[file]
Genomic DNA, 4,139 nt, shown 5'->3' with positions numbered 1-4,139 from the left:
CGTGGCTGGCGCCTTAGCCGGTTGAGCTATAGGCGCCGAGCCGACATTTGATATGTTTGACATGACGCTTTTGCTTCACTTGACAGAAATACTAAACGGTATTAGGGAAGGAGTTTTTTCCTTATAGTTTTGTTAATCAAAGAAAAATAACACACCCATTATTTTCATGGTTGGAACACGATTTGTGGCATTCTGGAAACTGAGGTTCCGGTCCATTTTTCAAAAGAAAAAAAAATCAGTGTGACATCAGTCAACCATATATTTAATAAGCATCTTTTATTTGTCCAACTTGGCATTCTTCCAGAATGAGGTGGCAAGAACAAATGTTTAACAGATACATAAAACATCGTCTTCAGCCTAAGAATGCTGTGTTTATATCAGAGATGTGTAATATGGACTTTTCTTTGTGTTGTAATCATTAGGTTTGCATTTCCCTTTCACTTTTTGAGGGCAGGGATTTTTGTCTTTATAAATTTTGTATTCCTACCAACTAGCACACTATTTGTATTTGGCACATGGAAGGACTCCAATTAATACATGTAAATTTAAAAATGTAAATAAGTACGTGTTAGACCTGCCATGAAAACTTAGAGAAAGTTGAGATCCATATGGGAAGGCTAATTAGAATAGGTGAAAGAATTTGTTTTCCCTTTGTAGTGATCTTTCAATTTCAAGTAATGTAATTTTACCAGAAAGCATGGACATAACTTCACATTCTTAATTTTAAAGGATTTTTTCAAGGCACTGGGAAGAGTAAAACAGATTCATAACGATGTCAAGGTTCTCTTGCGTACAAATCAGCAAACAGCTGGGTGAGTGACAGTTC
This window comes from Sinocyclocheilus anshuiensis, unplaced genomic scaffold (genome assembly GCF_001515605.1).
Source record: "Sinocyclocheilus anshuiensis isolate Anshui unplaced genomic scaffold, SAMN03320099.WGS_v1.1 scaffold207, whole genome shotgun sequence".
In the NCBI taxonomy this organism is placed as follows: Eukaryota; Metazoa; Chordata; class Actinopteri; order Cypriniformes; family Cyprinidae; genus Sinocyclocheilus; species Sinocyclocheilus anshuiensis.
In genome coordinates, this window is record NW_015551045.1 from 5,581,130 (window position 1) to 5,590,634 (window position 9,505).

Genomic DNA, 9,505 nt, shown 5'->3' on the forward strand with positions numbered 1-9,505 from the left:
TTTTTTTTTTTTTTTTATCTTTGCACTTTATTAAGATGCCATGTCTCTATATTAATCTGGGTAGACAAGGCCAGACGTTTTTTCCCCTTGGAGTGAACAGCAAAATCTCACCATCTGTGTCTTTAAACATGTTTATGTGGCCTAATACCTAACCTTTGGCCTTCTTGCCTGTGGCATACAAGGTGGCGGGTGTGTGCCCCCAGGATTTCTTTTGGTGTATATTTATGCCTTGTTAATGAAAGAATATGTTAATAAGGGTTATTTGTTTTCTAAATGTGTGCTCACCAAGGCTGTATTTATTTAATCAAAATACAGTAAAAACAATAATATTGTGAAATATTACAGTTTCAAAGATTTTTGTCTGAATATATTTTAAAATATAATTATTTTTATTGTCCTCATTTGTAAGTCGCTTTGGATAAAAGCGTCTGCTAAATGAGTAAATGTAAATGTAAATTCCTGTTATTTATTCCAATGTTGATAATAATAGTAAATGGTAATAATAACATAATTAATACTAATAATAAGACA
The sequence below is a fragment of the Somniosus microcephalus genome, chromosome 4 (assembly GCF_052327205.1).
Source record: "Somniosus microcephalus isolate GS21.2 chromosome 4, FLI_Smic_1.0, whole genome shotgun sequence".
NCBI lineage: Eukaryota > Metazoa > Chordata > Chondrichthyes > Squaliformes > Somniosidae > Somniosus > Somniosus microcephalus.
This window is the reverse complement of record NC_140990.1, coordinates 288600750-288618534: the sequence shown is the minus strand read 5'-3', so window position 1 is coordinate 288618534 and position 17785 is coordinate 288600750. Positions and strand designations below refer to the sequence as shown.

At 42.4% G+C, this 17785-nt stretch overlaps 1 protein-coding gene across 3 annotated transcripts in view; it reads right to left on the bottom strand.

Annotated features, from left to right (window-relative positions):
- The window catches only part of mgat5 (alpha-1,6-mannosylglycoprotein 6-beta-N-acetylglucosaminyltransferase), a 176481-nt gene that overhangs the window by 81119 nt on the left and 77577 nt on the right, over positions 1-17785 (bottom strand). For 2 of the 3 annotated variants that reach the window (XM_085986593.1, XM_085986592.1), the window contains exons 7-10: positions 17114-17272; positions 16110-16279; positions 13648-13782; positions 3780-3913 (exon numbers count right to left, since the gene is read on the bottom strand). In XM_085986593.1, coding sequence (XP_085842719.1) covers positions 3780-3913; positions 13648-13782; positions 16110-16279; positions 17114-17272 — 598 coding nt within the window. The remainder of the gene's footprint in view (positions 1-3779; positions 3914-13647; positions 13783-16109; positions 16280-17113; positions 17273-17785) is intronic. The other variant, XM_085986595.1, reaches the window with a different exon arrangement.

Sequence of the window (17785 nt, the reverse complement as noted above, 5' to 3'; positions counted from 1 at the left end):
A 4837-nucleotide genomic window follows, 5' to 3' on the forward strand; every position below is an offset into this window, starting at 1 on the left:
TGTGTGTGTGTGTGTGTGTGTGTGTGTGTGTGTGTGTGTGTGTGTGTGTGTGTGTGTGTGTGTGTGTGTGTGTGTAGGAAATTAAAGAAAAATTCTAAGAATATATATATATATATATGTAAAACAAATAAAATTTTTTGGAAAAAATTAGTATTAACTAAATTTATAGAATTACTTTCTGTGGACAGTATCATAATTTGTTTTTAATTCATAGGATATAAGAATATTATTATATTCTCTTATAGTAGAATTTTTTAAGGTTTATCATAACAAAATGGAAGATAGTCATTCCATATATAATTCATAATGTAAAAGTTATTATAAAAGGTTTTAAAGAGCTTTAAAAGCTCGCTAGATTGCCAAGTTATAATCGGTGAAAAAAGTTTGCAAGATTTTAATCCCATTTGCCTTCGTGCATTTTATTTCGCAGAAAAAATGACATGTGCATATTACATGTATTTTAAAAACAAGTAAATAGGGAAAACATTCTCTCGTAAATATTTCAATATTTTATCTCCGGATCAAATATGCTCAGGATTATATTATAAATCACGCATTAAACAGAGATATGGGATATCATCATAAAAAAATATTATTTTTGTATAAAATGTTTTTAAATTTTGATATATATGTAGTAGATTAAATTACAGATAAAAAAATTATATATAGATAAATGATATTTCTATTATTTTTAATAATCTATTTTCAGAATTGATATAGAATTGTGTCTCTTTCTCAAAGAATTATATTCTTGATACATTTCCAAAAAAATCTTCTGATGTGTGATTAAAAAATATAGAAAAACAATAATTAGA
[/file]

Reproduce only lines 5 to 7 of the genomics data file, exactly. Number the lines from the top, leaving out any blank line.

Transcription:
In the NCBI taxonomy this organism is placed as follows: Eukaryota; Metazoa; Chordata; class Actinopteri; order Cypriniformes; family Cyprinidae; genus Sinocyclocheilus; species Sinocyclocheilus anshuiensis.
In genome coordinates, this window is record NW_015551045.1 from 5,581,130 (window position 1) to 5,590,634 (window position 9,505).

Genomic DNA, 9,505 nt, shown 5'->3' on the forward strand with positions numbered 1-9,505 from the left: